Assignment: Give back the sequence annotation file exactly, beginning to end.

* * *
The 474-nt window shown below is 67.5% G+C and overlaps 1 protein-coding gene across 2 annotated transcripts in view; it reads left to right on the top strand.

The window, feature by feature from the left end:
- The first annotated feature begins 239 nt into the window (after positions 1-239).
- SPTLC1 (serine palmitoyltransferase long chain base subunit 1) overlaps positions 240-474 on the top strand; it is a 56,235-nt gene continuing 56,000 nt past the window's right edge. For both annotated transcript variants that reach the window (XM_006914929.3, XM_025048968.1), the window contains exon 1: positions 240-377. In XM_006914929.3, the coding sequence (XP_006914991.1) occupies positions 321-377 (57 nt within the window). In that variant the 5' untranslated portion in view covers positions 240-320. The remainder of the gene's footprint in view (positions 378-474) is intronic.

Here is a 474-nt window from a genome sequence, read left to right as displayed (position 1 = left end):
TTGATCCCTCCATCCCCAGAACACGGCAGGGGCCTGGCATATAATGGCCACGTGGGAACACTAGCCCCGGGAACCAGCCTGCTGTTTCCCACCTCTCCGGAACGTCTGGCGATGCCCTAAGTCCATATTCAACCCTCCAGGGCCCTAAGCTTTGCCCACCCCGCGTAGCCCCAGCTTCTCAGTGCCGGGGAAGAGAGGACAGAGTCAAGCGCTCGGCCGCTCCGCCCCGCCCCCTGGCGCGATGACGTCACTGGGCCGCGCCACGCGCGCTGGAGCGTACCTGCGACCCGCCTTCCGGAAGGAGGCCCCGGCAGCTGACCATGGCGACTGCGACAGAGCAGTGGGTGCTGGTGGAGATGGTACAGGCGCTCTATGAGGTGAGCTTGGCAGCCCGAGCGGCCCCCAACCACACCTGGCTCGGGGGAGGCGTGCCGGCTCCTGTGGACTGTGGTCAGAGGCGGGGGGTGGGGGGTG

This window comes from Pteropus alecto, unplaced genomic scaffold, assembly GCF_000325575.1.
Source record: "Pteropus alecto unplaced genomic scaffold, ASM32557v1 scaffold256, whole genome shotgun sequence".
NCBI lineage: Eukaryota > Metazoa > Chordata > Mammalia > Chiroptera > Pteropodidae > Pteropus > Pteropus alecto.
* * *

The 474-nt window shown below is 67.5% G+C and overlaps 1 protein-coding gene across 2 annotated transcripts in view; it reads left to right on the top strand.

The window, feature by feature from the left end:
- The first annotated feature begins 239 nt into the window (after positions 1-239).
- SPTLC1 (serine palmitoyltransferase long chain base subunit 1) overlaps positions 240-474 on the top strand; it is a 56,235-nt gene continuing 56,000 nt past the window's right edge. For both annotated transcript variants that reach the window (XM_006914929.3, XM_025048968.1), the window contains exon 1: positions 240-377. In XM_006914929.3, the coding sequence (XP_006914991.1) occupies positions 321-377 (57 nt within the window). In that variant the 5' untranslated portion in view covers positions 240-320. The remainder of the gene's footprint in view (positions 378-474) is intronic.

Here is a 474-nt window from a genome sequence, read left to right as displayed (position 1 = left end):
TTGATCCCTCCATCCCCAGAACACGGCAGGGGCCTGGCATATAATGGCCACGTGGGAACACTAGCCCCGGGAACCAGCCTGCTGTTTCCCACCTCTCCGGAACGTCTGGCGATGCCCTAAGTCCATATTCAACCCTCCAGGGCCCTAAGCTTTGCCCACCCCGCGTAGCCCCAGCTTCTCAGTGCCGGGGAAGAGAGGACAGAGTCAAGCGCTCGGCCGCTCCGCCCCGCCCCCTGGCGCGATGACGTCACTGGGCCGCGCCACGCGCGCTGGAGCGTACCTGCGACCCGCCTTCCGGAAGGAGGCCCCGGCAGCTGACCATGGCGACTGCGACAGAGCAGTGGGTGCTGGTGGAGATGGTACAGGCGCTCTATGAGGTGAGCTTGGCAGCCCGAGCGGCCCCCAACCACACCTGGCTCGGGGGAGGCGTGCCGGCTCCTGTGGACTGTGGTCAGAGGCGGGGGGTGGGGGGTG

This window comes from Pteropus alecto, unplaced genomic scaffold, assembly GCF_000325575.1.
Source record: "Pteropus alecto unplaced genomic scaffold, ASM32557v1 scaffold256, whole genome shotgun sequence".
NCBI lineage: Eukaryota > Metazoa > Chordata > Mammalia > Chiroptera > Pteropodidae > Pteropus > Pteropus alecto.